The Power

Last month, while away, I read ‘The Power’ by Naomi Alderman, winner of the 2017 Bailey’s Women’s Prize for Fiction.

This is an imagined world in which the tables are turned when teenage girls develop an ability that puts them in the position of becoming the more powerful gender. It is a fast-paced thriller with many twists and turns and is both gripping and thought-provoking. The real shame is that it will only get read by those who understand and believe the message it conveys.

The press is awash with current revelations of sexual harassment and worse, brought about by abuse of power. It set me to recalling incidents in my life that made me feel, at best uncomfortable; at worst degraded and humiliated.

Having grown up in an era that was supposed to have been sexually enlightened and having embraced the hippy values of ‘free love’ at an early age did nothing to alleviate the feelings of shame and misery after I’d unwisely and naively believed a man who’d claimed he was a photographer and wanted some ‘head and shoulder’ shots of me during one long, summer vacation from college.

Then there was the young man who kindly offered to give me a lift home from a party and expected much more than thanks when we arrived at my door. His outrage at my refusal was astonishing, even then.

At school my clarinet teacher felt it was his right to touch and grope. So frightened was I that I got my friend to walk down the corridor and wait outside the door every week. I was also scared to tell my father I didn’t want to learn clarinet, because as he constantly told me, he’d invested so much money in the lessons and the instrument. I was never tempted by musical instruments again.

It’s good that incidents of abuse are getting an airing. Nobody should underestimate the terrible feelings of victims. In recent times I’ve heard casual remarks from intelligent, educated males about the Savile era abuse, remarks such as ‘the young girls must have liked to have been paid the attention by the DJs’. This type of comment shocks me. How would anyone who has not experienced such abuse know how they felt?

In the comments section of the Guardian website, in response to an article about the recent Harvey Weinstein abuse there is a sewer full of outraged, invective laden protest from men who feel their entitlement is threatened.

I’m older now and more confident to tell someone when they are out of order, like a neighbour who persisted in saying to me ‘Give me a nice smile’; although I still seek to avoid contact with him since his manner is no less creepy.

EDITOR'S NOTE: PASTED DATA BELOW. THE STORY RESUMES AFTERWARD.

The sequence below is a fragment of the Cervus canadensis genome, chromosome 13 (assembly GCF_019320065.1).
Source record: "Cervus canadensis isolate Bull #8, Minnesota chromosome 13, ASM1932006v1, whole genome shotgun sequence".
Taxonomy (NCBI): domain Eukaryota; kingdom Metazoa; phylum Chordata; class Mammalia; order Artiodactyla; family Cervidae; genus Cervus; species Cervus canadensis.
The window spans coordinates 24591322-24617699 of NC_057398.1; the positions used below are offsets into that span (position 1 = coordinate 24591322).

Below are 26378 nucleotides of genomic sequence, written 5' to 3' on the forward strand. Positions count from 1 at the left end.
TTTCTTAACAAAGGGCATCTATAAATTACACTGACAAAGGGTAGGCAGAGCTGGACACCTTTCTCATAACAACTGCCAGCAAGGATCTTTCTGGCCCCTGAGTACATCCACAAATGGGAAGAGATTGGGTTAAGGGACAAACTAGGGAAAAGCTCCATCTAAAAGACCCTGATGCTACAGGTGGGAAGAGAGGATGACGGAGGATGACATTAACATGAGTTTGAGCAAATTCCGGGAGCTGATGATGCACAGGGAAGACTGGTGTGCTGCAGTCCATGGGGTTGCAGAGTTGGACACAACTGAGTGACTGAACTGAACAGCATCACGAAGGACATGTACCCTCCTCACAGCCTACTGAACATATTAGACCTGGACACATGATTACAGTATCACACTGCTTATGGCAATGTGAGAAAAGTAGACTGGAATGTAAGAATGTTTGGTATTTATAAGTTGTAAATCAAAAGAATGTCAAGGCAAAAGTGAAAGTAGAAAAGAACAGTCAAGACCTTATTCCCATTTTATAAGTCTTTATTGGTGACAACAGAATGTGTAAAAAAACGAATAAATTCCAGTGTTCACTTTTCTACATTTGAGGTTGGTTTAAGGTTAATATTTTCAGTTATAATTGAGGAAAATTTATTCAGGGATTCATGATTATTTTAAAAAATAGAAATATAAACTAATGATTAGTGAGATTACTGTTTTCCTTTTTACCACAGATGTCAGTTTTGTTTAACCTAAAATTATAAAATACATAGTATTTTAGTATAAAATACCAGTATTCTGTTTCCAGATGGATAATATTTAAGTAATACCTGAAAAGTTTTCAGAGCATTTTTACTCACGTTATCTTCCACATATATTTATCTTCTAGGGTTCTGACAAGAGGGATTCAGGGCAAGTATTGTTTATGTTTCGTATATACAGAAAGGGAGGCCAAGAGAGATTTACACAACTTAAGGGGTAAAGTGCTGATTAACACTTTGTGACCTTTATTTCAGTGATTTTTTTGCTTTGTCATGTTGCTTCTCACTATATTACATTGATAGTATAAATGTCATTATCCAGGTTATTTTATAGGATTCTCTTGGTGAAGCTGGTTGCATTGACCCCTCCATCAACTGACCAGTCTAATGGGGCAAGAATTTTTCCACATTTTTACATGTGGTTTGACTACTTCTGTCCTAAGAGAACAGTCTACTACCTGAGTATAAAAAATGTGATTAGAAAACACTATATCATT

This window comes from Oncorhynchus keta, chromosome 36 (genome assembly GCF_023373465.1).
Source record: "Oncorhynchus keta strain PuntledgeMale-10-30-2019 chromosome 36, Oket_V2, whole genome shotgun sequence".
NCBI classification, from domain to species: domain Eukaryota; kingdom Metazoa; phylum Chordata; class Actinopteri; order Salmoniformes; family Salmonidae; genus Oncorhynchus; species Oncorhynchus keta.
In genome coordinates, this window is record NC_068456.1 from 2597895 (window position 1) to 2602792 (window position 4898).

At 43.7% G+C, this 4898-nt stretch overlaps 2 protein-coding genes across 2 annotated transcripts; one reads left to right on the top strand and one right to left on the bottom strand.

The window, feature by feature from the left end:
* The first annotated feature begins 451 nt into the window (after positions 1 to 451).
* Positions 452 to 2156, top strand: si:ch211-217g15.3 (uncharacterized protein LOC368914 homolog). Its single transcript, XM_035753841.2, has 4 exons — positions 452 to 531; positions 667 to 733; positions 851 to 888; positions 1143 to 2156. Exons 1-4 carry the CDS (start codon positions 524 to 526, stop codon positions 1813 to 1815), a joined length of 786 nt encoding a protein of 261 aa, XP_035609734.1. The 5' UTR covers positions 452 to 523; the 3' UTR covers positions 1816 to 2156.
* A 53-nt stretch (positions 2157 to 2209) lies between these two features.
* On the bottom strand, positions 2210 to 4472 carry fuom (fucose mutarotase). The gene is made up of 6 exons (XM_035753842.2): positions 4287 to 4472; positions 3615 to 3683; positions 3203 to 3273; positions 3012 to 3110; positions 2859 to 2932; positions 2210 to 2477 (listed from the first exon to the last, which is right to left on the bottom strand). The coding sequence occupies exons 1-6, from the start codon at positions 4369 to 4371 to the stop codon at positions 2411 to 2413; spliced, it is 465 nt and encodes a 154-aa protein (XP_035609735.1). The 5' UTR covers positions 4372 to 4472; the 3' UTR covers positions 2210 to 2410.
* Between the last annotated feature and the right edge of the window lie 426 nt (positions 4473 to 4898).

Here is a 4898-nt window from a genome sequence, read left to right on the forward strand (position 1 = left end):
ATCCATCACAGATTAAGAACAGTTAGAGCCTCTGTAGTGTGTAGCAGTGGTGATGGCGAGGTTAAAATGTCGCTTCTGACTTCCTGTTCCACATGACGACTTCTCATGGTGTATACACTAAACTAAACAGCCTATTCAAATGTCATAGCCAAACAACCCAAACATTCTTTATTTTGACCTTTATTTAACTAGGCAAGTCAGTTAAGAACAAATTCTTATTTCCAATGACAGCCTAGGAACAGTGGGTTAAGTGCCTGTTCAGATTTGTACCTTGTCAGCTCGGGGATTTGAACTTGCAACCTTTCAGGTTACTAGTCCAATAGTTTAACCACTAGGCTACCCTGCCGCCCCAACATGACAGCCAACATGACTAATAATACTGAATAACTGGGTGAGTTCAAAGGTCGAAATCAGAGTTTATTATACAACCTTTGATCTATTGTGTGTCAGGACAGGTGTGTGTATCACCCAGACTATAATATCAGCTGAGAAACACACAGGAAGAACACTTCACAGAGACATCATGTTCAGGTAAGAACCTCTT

Yes-I know that men can also suffer hideous treatment-this is not in contention. But I’m weary of waiting for gender equality to arrive. However compelling ‘The Power’ may be it will only be preaching to the converted.

 

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Who’s Volunteering to Die Before they Get Old?

‘Hope I die before I get old’ sang The Who’s Roger Daltrey in 1965, belting out the lyrics to ‘My Generation’ like he really meant them. ‘Why don’t y’all f-f-fade away?’ he queried, the rhetorical question snarled from his lips, curled in a sneer-a provocative, taunting line in a song that celebrated youth as being the only tolerable state.

Tousle-haired Rog was twenty one when ‘My Generation’ was released. Now he is pushing seventy. He has retained a lithe, nimble appearance but is bespectacled, greyish, ‘good for his age’. You have to wonder what he feels now about the song which reached number 2 in the UK chart [their highest charting single].

In one of my first blog posts I wrote about the next generation’s anger at us, the ‘baby-boomers’ for hogging all the money, having houses and retirements, getting free education and generally acting like evil rip-off merchants.

And what is more, now we have had the audacity not to die before we got old. We are hanging about, growing ancient-still living in our too-big houses, using too much of the health and other services, having bus passes, dithering in cars, getting prescriptions free, clogging up cruise ships, taking too long fumbling at cash machines, telling the same stories over and over-and telling the same stories [you get the image] and generally being a nuisance. We obstinately refuse to croak and release our easily gotten gains to our progeny.

Idly watching an election talk programme involving pensioners I listened to an eighty two year old saying how tired he was of feeling he was a nuisance.

The fact is, life expectancy is climbing. Perhaps many of us felt like Rog when we were twenty. I don’t remember. When you are twenty old age seems an impossibility; a state that only others attain. But we are all programmed to cling on to life, so unless there are specific conditions such as chronic, debilitating, life debasing illness we feel less inclined to ‘die before we get old’ as we age. We can cope with dodgy knees, failing eyesight and deafness as long as life continues to be better than the alternative. There was a delightful news item only this morning about a 103 year old and a 92 year old who are planning their wedding.

A recent article in The Guardian newspaper suggested that sixty should now be considered middle-aged [http://www.theguardian.com/theobserver/2004/aug/01/features.review37]. The writer makes a good case. As we age we often push the boundary of what we consider to be the middle years.

And just as new parents begin to reflect on how annoying/frustrating/expensive/ exasperating/uncommunicative/rude/faddy and tiresome their offspring are capable of being, everyone discovers, on their way through life that no, they have no wish to terminate, to step into the void, thank you very much.